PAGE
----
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Sobering statistics

The Māori population, when compared with non-Māori New Zealanders, are:

  • More than twice as likely to die from cardiovascular disease, and 1.5 times as likely to be hospitalised for cardiovascular disease.1
  • Twice as likely to die from ischaemic heart disease, and 1.3 times as likely to be hospitalised for ischaemic heart disease. The disparity is even greater for females; Māori females are almost twice as likely to be hospitalised for ischaemic heart disease as non-Māori females.1
  • 1.5 times more likely to die from stroke, and 1.5 times more likely to be hospitalised for stroke. The disparity is greater for females; stroke hospitalisation among Māori females is more than twice as high as that among non-Māori females.1

The risk

Much of the burden caused by cardiovascular disease is preventable.

Major modifiable risk factors include tobacco smoking, high blood pressure, high blood cholesterol, insufficient physical activity, overweight and obesity, diabetes, poor nutrition, and excessive intake of alcohol. Other risk factors that are beyond our control include age, gender, family history and ethnicity.

While the risk factors for Māori people are the same as for non-Māori, the rates differ.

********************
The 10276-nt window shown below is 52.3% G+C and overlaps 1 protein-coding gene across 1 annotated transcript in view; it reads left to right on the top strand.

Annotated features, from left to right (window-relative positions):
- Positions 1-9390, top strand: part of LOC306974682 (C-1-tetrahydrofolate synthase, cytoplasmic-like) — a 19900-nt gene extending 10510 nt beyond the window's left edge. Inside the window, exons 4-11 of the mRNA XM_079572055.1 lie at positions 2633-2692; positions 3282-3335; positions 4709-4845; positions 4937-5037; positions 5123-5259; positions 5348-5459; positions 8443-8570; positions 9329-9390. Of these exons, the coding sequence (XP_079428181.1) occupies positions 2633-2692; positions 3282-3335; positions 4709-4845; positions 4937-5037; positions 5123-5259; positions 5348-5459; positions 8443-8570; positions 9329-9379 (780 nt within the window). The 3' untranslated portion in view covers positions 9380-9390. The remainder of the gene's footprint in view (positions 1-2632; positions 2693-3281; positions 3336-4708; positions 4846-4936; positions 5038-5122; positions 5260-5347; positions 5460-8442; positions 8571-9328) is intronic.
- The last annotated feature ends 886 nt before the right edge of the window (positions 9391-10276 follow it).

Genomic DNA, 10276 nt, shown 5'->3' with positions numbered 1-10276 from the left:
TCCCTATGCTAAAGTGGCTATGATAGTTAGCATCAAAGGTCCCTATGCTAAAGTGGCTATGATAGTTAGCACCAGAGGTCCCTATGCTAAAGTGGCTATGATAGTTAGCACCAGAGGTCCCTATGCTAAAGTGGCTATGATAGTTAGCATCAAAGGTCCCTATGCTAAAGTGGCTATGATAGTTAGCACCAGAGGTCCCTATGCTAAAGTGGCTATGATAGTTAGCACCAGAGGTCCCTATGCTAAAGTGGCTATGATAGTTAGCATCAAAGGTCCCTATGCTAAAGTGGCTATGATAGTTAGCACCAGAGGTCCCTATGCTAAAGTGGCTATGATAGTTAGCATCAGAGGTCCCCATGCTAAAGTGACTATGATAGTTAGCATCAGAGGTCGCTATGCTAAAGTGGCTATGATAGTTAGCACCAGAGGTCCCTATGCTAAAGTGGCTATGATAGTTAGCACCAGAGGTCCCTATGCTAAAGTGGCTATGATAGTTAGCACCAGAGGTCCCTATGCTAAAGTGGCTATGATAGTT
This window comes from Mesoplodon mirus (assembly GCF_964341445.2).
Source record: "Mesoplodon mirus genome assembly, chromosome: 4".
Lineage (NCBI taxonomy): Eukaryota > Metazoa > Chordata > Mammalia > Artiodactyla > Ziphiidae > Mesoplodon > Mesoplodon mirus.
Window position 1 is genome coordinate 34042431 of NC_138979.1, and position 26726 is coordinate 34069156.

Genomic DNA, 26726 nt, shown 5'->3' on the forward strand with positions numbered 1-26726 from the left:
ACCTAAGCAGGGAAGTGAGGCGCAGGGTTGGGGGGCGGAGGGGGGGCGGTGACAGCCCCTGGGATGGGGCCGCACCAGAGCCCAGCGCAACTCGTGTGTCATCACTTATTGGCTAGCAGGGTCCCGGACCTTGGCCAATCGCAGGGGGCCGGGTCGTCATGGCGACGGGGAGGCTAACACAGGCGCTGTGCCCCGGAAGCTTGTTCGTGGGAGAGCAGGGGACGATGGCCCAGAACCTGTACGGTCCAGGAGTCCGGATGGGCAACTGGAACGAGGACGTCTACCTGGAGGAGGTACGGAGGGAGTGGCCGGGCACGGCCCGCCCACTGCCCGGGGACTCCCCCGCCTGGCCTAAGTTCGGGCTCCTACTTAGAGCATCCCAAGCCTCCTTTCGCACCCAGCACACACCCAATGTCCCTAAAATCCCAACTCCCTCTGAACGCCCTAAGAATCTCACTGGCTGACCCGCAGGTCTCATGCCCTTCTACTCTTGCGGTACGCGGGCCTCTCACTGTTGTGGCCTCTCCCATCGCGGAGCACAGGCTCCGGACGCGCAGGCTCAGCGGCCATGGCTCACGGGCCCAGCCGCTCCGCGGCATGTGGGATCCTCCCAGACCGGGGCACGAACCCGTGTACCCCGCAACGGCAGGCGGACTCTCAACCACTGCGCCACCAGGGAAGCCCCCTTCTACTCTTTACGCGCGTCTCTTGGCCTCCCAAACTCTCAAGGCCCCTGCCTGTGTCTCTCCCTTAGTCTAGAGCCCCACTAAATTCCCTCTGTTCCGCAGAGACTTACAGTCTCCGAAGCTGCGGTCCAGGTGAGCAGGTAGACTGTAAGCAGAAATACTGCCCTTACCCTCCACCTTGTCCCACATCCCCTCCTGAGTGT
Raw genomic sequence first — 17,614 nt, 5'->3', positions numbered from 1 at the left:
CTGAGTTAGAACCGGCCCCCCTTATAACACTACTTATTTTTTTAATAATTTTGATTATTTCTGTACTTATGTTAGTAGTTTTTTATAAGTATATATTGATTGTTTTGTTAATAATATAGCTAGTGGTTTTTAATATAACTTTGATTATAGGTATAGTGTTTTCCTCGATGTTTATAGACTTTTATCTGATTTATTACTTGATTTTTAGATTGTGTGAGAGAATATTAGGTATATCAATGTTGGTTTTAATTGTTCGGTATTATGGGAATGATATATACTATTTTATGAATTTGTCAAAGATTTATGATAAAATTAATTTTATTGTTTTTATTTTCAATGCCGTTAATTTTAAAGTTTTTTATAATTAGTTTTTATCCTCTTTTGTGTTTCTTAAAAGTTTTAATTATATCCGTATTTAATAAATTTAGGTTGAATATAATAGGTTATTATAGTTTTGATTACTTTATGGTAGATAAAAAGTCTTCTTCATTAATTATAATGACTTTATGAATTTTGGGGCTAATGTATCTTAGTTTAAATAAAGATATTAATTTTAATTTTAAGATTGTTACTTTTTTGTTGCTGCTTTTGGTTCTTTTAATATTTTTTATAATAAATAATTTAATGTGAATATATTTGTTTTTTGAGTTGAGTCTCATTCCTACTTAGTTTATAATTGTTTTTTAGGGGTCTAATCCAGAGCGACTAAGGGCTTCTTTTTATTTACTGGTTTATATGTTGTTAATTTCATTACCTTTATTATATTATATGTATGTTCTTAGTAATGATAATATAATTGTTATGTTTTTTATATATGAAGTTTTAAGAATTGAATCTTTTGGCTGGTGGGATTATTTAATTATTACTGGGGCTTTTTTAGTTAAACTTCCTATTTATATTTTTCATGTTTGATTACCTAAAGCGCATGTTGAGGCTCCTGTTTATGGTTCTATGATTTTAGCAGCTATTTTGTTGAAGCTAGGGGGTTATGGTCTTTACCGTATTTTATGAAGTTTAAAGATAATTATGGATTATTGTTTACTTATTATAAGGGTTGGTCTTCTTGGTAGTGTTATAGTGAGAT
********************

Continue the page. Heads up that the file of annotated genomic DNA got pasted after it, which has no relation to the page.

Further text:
• Obesity rates among Māori children and adults are twice the rate of non-Māori children and adults. Around 19 per cent of Māori children and 48 per cent of Māori adults are obese.2
  • Māori adults are twice as likely to have diabetes and 1.4 times more likely to have high blood pressure.3
  • Māori adults are more than twice as likely to smoke as non-Māori adults. Around 41 per cent of Maori adults are smokers.1

References

  1. 2013/14 New Zealand Health Survey, Ministry of Health, Tatau Kahukura: Maori health statistics, Cardiovascular Disease
  2. Ministry of Health. 2013. New Zealand Health Survey: Annual update of key findings 2012/13. Wellington: Ministry of Health.
  3. 2013/14 New Zealand Health Survey, Ministry of Health, Tatau Kahukura: Maori health statistics, Diabetes

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